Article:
Sunday, December 18, 2011

Filmmaker's Journal: scientists suggest media should pay for conservation

Ever had an idea that sounded great at first blush and then as you waded into the details, it started to lose its luster? We've all had them. Some were undone right at the start while others seemed to be heading in a positive direction as the details were fleshed out, only to hit a wall when some fundamental truth - an unknown obstacle - shows itself.

I was reading an article/podcast in Scientific American about four British scientists who, in a recent issue of Science, were promoting the idea of media companies that profit from wildlife films being required to contribute a portion of their profits to conservation causes.

Writer David Biello poses the question in Scientific American, "
Given the success of channels like Animal Planet, shows like Planet Earth and even films like March of the Penguins, big media makes big money from nature. Do they then have an obligation to re-invest some of their profit on the nature that provided the "ecosystem service" of existing to be filmed?"

Ecosystem service is a term used by some scientists and conservationists to describe human-valued benefits provided by ecosystems such as pollination, clean water, and the minimizing of storm damage by wetlands. Applied to nature filmmaking, if companies profit from the visual images and interesting stories that nature provides, shouldn't these companies be obligated to give something back in return.

Sounds like a great concept on paper, but when one delves into the devilish details, I see at least three issues cropping up. First, there is the fact that only a small group of players are making substantial money in the field of nature filmmaking. In this genre there are very few blockbusters; the examples that are often cited - from March of the Penguins to Discovery Channel's Shark Week - are more exceptions to the rule than the norm. Most nature filmmakers do it for the love of nature or their compassion for conservation. They would be making a lot more money shooting commercials for fast food restaurants and SUVs.

Second, if such a requirement were to be implemented, who would oversee the accumulated monies and who would determine which of the hundreds of conservation organizations would receive funding and to what extant? The British scientists proposed the establishment of a trust fund but conceded that developing an impartial and reliable board of trustees would be challenging. Where would these people come from and would they be bringing a potential for favoritism to their role? One can imagine the political overtones regarding a trustee's credentials and impartiality - problems akin to what we find in selecting judges for the Supreme Court.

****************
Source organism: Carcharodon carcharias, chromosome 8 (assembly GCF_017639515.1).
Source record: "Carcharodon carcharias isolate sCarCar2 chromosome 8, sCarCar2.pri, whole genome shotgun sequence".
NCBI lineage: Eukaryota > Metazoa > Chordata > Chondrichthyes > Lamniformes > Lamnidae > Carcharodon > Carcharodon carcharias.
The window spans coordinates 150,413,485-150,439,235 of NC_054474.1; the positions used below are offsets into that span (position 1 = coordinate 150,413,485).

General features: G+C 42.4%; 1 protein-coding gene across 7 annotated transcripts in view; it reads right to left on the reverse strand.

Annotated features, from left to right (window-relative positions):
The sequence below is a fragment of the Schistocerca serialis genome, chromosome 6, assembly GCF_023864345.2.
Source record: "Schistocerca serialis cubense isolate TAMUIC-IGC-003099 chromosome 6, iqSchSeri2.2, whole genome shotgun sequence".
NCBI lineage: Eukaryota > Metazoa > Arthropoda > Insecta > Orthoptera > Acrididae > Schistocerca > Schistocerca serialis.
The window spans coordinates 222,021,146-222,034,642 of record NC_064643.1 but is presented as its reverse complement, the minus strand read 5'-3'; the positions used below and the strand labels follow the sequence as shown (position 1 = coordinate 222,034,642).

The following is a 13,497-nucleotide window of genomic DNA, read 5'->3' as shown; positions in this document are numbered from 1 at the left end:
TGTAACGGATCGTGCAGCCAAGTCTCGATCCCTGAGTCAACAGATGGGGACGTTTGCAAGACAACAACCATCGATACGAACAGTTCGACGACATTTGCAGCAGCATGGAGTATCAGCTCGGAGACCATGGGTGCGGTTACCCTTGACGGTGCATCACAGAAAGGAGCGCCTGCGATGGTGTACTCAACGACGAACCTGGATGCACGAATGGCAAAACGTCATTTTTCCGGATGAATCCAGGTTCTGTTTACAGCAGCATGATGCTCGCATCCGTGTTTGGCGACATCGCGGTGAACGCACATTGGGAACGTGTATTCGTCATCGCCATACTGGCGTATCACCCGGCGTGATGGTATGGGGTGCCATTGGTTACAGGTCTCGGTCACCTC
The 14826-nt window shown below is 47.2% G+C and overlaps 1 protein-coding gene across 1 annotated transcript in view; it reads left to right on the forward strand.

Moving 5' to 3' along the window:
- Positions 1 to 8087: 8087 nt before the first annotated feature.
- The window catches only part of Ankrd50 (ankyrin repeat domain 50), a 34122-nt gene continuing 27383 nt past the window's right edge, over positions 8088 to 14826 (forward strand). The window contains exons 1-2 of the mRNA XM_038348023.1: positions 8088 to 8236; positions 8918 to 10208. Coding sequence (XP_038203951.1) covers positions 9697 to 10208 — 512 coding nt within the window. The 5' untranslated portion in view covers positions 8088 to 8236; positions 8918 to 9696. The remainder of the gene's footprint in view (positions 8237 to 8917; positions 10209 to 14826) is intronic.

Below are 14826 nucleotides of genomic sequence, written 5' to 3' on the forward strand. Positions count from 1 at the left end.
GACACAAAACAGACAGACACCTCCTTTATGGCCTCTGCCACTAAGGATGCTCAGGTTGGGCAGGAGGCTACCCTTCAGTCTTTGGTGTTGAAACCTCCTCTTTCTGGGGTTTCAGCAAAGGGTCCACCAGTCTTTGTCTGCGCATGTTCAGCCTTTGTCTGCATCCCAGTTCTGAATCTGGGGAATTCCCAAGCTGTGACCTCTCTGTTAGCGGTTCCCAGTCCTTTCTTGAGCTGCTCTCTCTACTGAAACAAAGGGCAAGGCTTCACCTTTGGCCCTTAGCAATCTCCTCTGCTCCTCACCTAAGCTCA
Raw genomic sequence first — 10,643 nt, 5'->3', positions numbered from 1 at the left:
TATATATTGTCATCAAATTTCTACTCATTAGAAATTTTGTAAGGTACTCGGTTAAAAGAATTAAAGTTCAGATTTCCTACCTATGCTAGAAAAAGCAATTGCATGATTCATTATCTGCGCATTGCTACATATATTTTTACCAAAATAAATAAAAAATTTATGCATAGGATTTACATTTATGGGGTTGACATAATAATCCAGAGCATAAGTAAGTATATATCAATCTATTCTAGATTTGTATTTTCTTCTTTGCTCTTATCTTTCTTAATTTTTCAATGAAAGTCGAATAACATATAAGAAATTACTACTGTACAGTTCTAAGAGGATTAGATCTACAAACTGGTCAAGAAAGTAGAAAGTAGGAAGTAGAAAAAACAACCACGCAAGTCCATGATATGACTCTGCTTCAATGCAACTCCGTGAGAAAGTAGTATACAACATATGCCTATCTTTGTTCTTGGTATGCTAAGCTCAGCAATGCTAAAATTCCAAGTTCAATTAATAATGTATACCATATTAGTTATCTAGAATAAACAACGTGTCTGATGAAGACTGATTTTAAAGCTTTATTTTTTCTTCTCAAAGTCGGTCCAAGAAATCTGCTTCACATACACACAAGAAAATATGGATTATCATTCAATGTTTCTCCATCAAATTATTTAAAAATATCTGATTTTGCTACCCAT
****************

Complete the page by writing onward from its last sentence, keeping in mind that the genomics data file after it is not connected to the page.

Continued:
And finally, given the first two issues mentioned, there is the larger philosophical argument of whether such a payment would be an unfair imposition on the free enterprise system. Take the Animal Planet channel, a Discovery Communications brand, for an example: how much of its current programming is devoted purely to nature? With it's current slate of human drama reality-based programs (a trend that is fueled in part by the high costs/low return of doing pure, 100% nature-only films) how does one fairly determine who should pay and at what level?

In media's defense, it can be argued that nature filmmaking has an ancillary effect of bringing ecological and conservation issues to the public's attention; that its very essence, that of entertainment meant to be seen by the widest possible audience, is sufficient payback. Its success spills over to conservation organizations by making the public more aware and receptive to supporting (i.e., funding) conservation.

Certainly a case can be made for suggesting that media companies with a substantial investment in nature filmmaking should, out of a sense of moral obligation, clearly support in some way the organizations who are dedicated to preserving the filmmaker's subject matter. That I support wholeheartedly. But the actual execution of making it a legally binding requirement opens a Pandora's box of complex and challenging issues.

Source: Scientific American

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